Transnational corporations, which are companies operating in two or more nations, are far from being a new or recent element of the structure of economic relationships which define the less-developed world. In the early colonial period (Chapter 3), TNCs such as the Dutch East Indies Company and the British East India Company played a major role in the economic life of Java, India, Holland, and England. Even prior to the Industrial Revolution, these early trading corporations were determined to reap profits from their near monopolistic control of certain trade routes and commodities. However, most of these early TNCs were involved in trade, not in the direct production of goods. With the onset of the second industrial revolution (1870-1910), giant vertically integrated corporations emerged in many branches of primary production, such as mining, and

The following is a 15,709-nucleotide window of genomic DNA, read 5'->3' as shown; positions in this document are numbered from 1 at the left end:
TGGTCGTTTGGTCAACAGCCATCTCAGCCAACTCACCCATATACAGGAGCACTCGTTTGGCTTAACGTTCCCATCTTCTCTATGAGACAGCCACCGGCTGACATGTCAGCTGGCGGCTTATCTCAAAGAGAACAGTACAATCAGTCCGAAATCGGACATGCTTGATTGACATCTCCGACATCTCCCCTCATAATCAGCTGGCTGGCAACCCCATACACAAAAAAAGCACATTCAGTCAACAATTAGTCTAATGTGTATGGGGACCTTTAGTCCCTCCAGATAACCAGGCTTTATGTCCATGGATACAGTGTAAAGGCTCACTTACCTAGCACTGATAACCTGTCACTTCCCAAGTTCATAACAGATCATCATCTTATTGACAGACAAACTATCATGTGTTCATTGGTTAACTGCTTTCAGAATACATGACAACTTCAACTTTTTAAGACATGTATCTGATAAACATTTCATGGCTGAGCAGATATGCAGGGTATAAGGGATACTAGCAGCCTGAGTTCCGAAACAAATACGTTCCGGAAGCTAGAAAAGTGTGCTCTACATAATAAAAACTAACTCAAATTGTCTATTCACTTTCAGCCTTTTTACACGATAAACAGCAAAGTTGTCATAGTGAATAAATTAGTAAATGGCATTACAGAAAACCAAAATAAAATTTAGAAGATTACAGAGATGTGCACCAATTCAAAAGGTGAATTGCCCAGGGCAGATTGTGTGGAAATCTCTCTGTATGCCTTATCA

tropical commodities, such as bananas and rubber, and oil. Many of these vertically integrated companies established production and processing sites in the colonial areas, or in independent but poorer nations, such as in Latin America. These resource-specific transnationals often established a strong political presence, both within their nation of origin and within the host nation or territory.1